There is a need to upscale training to support sustainability, the circular economy and the green transition, with only 72% of SMEs taking resource efficiency measures, compared to an EU average of 89%, and only 17% offer green products and services, compared to 25% across the European Union. The Development Fund offers grants to entrepreneurs or MSMEs for diverse business improvements, including new software or IT equipment, or to support energy efficiency by purchasing new machines or equipment.66 Practical training for enterprises and their employees on sustainable business practices, resource efficiency or the circular economy is rather limited (see Dimension 9 on SMEs in a green economy). There are commitments toward training for SME employees in the Roadmap for Circular Economy in Serbia (Government of Serbia, 2020[108]), but evidence is not yet available on implementation. A stronger emphasis on the green transition and the green economy would widen the potential to expand green industries and technologies in Serbia.

On the other hand, innovative actions are taking place to drive digitalisation in Serbia. New strategies have been developed to support digitalisation and related themes, including the Strategy for Digital Skills Development (2020-2024) (Government of Serbia, 2020[109]), which is closely aligned with DigComp.67 It includes actions to develop digital competences needed in the labour market, including for SME employees. The Strategy for the Development of Artificial Intelligence (2020-2025) (Government of Serbia, 2020[68]) was also launched during this assessment period.

Two national initiatives support digitalisation for enterprises. First, there is the Speed2.0 initiative, which is a set of tests developed by the Centre for Digital Transformation on digital immunity, digital competitiveness and artificial intelligence (AI) readiness,68 which enables companies to gain insight into how ready they are for the digital transformation required in the post-COVID business environment. Second, the Digital Transformation Support Programme for MSMEs, funded by RAS in co-operation with the Centre for Digital Transformation, offers access to a consultant to support an assessment of digital needs in the MSME, development of a digital transformation strategy and support for the practical requirements identified in the strategy.69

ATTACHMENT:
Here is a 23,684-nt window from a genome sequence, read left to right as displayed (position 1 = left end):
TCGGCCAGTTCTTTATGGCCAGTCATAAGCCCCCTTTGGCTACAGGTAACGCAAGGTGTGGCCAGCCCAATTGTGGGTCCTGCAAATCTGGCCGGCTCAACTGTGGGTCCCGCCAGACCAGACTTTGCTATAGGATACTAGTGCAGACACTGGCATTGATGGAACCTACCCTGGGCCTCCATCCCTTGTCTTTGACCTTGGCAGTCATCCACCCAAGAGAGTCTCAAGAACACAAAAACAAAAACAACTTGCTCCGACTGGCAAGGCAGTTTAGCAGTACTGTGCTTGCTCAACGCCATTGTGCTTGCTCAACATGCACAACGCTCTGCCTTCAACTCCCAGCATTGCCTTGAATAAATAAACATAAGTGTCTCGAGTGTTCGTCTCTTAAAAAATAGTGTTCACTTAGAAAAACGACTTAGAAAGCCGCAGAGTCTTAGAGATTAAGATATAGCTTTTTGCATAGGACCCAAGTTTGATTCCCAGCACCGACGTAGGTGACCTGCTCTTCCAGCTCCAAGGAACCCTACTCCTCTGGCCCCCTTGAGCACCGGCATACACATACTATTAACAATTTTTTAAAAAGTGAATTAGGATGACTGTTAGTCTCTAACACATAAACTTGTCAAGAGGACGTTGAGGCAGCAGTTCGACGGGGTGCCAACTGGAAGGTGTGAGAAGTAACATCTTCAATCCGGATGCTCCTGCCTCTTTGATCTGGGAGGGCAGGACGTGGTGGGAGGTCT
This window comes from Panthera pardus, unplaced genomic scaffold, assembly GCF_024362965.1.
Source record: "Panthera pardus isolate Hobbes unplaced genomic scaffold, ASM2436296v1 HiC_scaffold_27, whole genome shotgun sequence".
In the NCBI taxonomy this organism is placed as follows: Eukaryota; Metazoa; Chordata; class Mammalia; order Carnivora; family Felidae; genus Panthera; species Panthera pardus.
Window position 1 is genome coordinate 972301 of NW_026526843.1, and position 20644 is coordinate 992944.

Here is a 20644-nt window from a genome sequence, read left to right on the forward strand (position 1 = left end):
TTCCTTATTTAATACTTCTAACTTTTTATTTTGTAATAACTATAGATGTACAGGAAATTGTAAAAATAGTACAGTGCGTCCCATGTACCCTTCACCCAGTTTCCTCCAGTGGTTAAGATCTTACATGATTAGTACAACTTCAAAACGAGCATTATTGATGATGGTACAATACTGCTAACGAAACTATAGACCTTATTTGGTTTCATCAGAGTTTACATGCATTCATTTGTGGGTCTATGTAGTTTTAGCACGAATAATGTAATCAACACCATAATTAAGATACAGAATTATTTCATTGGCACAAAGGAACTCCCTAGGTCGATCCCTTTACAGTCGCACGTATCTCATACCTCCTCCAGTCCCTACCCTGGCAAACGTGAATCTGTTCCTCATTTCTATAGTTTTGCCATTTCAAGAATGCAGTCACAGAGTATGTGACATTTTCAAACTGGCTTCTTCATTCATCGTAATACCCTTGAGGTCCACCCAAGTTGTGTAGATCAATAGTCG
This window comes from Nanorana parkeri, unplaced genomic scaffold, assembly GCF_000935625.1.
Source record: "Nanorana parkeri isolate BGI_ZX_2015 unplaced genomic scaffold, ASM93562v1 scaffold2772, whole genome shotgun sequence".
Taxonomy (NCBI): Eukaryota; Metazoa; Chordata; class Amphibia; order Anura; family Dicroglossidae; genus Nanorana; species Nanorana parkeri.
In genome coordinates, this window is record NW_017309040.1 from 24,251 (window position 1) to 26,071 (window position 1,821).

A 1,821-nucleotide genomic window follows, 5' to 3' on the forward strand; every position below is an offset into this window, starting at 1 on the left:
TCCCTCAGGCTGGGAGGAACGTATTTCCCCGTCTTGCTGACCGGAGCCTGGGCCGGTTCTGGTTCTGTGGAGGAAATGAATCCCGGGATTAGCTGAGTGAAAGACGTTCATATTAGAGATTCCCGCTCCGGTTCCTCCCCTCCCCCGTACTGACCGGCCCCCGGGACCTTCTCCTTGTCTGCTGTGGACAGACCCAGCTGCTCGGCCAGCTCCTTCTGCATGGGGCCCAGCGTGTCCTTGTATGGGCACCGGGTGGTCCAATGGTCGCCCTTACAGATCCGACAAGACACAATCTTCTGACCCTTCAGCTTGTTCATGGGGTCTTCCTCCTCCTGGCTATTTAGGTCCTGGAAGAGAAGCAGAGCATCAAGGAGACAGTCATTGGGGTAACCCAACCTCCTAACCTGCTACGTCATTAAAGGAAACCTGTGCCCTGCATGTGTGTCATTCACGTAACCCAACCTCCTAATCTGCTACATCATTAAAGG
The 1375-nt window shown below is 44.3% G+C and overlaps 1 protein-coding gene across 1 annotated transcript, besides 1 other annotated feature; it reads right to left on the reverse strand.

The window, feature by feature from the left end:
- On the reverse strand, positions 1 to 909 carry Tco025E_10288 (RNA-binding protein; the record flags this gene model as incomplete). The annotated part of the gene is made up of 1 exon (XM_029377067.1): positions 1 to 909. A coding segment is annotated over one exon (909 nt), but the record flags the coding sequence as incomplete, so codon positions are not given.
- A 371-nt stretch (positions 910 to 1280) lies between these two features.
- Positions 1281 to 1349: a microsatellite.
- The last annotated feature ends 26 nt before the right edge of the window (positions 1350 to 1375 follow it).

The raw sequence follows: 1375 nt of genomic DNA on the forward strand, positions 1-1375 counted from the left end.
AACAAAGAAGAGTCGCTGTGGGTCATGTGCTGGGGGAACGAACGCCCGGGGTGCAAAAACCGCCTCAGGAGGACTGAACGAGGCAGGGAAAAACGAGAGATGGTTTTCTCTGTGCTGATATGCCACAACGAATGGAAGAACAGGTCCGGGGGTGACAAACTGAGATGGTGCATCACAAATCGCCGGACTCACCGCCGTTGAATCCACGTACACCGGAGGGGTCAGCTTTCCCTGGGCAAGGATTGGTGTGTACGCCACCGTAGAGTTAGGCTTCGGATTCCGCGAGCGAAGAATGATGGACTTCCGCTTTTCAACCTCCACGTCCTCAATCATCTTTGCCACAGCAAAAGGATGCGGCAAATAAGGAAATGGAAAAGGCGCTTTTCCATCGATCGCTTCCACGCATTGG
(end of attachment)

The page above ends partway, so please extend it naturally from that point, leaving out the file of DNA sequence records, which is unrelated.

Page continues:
While these actions are important and provide significant support to SMEs, there is no wider evidence of practical training for SME employees in digital competences. SME employees can be catalysts of digital change if they are upskilled to support SME digitalisation. It is expected that this would be addressed and monitored within the upcoming SME Strategy and would align closely with commitments in the Strategy for Digital Skills Development (2020-2024) to deliver training for SME employees.70

While there is evidence of monitoring and evaluation of training provision, this is not comprehensive nor collated to provide a more rounded picture of results and impact arising from government-financed provision. Gender-disaggregated data are not widespread in the monitoring process, nor has there been a gender impact assessment on the implementation.

While the provision of business advice and support is good, the practical implementation and user experience can vary in quality. Any informal training provider or business consultant can offer services; there is no requirement for providers to supply evidence of their expertise; and there is no provider accreditation process. With no mechanisms in place to address or monitor the quality of delivery, learning outcomes may not be consistent or adequately verified. Furthermore, skills certification is fragmented, localised, and often not aligned with the national qualifications framework. Improving skills certification would support a more transparent picture of learning levels and learning outcomes. While quality assurance across diverse providers can be challenging to introduce, there can be benefits for the end-user in terms of validation, recognition and portability of lifelong learning activity, including for SME employees.